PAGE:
Pen cap inhalation is a real danger, albeit a rare one, especially for primary school kids. A 2012 study [PDF] reported that pen caps account for somewhere between 3 and 8 percent of “foreign body aspiration,” the official term for inhaling something you’re not supposed to. Another study found that of 1280 kids (ages 6 to 14) treated between 1997 and 2007 for foreign body inhalation in Beijing, 34 had inhaled pen caps.

But the standards help keep kids alive. In that Beijing study, none of the 34 kids died, and the caps were successfully removed by doctors. That wasn’t always the case. In the UK, nine children asphyxiated due to swallowing pen caps between 1970 and 1984. After the UK adopted the international standard for air holes in pen caps, the number of deaths dropped precipitously [PDF]. Unfortunately, it’s not foolproof; in 2007, a 13-year-old in the UK died after accidentally swallowing his pen cap.

Even if you can still breathe through that little air hole, getting a smooth plastic pen cap out of your throat is no easy task for doctors. The graspers they normally use to take foreign bodies out of airways don’t always work, as that 2012 case report found, and hospitals sometimes have to employ different tools to get the stubbornly slippery caps out (in that study, they used a catheter that could work through the hole in the cap, then inflated a small balloon at the end of the catheter to pull the cap out). The procedure doesn’t exactly sound pleasant. So maybe resist the urge to put your pen cap in your mouth.

[h/t Science Alert]

Mark Ralston/AFP/Getty Images
Big Questions
What Causes Sinkholes?
Mark Ralston/AFP/Getty Images
Mark Ralston/AFP/Getty Images

This week, a sinkhole opened up on the White House lawn—likely the result of excess rainfall on the "legitimate swamp" surrounding the storied building, a geologist told The New York Times. While the event had some suggesting we call for Buffy's help, sinkholes are pretty common. In the past few days alone, cavernous maws in the earth have appeared in Maryland, North Carolina, Tennessee, and of course Florida, home to more sinkholes than any other state.

Sinkholes have gulped down suburban homes, cars, and entire fields in the past. How does the ground just open up like that?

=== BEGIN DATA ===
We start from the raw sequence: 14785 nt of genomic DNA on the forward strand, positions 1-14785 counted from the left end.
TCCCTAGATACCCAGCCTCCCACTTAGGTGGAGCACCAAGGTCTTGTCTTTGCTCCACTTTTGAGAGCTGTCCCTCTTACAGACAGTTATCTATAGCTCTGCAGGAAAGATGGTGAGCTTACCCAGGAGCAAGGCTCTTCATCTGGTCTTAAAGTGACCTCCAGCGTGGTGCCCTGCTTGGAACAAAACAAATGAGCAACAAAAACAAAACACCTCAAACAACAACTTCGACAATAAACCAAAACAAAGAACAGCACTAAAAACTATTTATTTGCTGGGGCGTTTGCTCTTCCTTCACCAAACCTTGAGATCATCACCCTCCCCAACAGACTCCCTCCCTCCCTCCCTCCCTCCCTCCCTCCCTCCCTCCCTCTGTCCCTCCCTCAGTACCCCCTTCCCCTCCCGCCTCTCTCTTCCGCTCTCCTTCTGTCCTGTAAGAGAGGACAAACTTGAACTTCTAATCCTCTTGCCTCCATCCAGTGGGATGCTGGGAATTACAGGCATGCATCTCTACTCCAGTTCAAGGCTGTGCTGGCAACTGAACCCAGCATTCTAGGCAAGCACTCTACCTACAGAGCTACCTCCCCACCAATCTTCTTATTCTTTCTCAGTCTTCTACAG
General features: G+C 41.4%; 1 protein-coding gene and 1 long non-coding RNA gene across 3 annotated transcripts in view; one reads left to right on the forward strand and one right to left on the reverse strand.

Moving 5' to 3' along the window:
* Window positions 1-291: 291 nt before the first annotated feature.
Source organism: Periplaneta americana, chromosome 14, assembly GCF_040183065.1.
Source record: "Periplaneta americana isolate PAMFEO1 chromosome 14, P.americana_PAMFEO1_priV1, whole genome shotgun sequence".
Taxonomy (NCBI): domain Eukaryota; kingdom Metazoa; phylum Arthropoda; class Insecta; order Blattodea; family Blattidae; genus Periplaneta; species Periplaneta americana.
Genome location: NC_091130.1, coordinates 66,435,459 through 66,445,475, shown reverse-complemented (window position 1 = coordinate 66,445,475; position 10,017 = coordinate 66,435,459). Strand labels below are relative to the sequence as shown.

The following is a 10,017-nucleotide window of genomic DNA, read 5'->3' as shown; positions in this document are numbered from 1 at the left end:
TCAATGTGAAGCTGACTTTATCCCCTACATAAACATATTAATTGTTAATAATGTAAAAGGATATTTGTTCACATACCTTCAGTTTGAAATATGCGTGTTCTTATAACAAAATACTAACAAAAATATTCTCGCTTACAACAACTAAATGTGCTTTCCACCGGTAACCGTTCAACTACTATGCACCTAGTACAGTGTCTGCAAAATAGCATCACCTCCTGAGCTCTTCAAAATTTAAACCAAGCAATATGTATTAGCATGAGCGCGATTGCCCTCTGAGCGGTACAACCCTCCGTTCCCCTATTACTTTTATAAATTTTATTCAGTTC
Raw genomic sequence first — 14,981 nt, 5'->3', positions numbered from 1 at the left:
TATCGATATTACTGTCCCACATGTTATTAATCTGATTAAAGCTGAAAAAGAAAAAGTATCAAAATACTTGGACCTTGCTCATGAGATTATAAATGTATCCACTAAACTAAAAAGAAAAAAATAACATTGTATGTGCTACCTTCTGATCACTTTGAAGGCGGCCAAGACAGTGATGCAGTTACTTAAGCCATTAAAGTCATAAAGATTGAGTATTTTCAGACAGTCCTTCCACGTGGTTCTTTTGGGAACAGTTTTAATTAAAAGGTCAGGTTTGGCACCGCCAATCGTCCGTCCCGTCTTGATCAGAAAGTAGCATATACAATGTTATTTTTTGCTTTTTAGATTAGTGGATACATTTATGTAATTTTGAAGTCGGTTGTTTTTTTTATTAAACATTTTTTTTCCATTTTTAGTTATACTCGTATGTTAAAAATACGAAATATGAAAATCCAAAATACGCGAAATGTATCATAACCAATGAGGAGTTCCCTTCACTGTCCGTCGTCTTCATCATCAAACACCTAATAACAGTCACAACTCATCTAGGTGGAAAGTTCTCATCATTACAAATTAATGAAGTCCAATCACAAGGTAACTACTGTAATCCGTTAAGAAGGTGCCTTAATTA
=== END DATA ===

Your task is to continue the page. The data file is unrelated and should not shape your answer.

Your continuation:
Sinkholes are a simple matter of cause and effect. Urban sinkholes may be directly traced to underground water main breaks or collapsed sewer pipelines, into which city sidewalks crumple in the absence of any structural support. In more rural areas, such catastrophes might be attributed to abandoned mine shafts or salt caverns that can't take the weight anymore. These types of sinkholes are heavily influenced by human action, but most sinkholes are unpredictable, inevitable natural occurrences.

Florida is so prone to sinkholes because it has the misfortune of being built upon a foundation of limestone—solid rock, but the kind that is easily dissolved by acidic rain or groundwater. The karst process, in which the mildly acidic water wears away at fractures in the limestone, leaves empty space where there used to be stone, and even the residue is washed away. Any loose soil, grass, or—for example—luxury condominiums perched atop the hole in the ground aren't left with much support. Just as a house built on a weak foundation is more likely to collapse, the same is true of the ground itself. Gravity eventually takes its toll, aided by natural erosion, and so the hole begins to sink.

About 10 percent of the world's landscape is composed of karst regions. Despite being common, sinkholes' unforeseeable nature serves as proof that the ground beneath our feet may not be as solid as we think.

A version of this story originally ran in 2014.